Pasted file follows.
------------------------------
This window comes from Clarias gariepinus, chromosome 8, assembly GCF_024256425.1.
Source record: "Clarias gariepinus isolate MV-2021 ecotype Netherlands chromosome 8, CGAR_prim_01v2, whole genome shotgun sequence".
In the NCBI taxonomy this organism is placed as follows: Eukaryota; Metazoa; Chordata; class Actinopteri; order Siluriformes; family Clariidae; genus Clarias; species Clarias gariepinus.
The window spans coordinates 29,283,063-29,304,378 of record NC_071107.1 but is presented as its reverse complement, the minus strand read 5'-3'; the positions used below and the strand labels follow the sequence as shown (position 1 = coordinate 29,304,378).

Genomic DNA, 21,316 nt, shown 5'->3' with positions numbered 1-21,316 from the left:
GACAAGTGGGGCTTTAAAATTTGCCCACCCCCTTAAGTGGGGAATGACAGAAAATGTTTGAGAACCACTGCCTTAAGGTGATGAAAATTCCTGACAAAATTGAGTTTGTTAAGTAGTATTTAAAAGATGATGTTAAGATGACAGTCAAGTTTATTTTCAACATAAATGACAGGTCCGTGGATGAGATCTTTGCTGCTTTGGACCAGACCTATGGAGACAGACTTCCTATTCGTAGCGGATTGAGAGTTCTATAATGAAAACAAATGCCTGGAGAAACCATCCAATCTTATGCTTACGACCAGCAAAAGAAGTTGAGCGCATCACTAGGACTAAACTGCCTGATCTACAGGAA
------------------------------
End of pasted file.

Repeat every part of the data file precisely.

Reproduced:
This window comes from Clarias gariepinus, chromosome 8, assembly GCF_024256425.1.
Source record: "Clarias gariepinus isolate MV-2021 ecotype Netherlands chromosome 8, CGAR_prim_01v2, whole genome shotgun sequence".
In the NCBI taxonomy this organism is placed as follows: Eukaryota; Metazoa; Chordata; class Actinopteri; order Siluriformes; family Clariidae; genus Clarias; species Clarias gariepinus.
The window spans coordinates 29,283,063-29,304,378 of record NC_071107.1 but is presented as its reverse complement, the minus strand read 5'-3'; the positions used below and the strand labels follow the sequence as shown (position 1 = coordinate 29,304,378).

Genomic DNA, 21,316 nt, shown 5'->3' with positions numbered 1-21,316 from the left:
GACAAGTGGGGCTTTAAAATTTGCCCACCCCCTTAAGTGGGGAATGACAGAAAATGTTTGAGAACCACTGCCTTAAGGTGATGAAAATTCCTGACAAAATTGAGTTTGTTAAGTAGTATTTAAAAGATGATGTTAAGATGACAGTCAAGTTTATTTTCAACATAAATGACAGGTCCGTGGATGAGATCTTTGCTGCTTTGGACCAGACCTATGGAGACAGACTTCCTATTCGTAGCGGATTGAGAGTTCTATAATGAAAACAAATGCCTGGAGAAACCATCCAATCTTATGCTTACGACCAGCAAAAGAAGTTGAGCGCATCACTAGGACTAAACTGCCTGATCTACAGGAA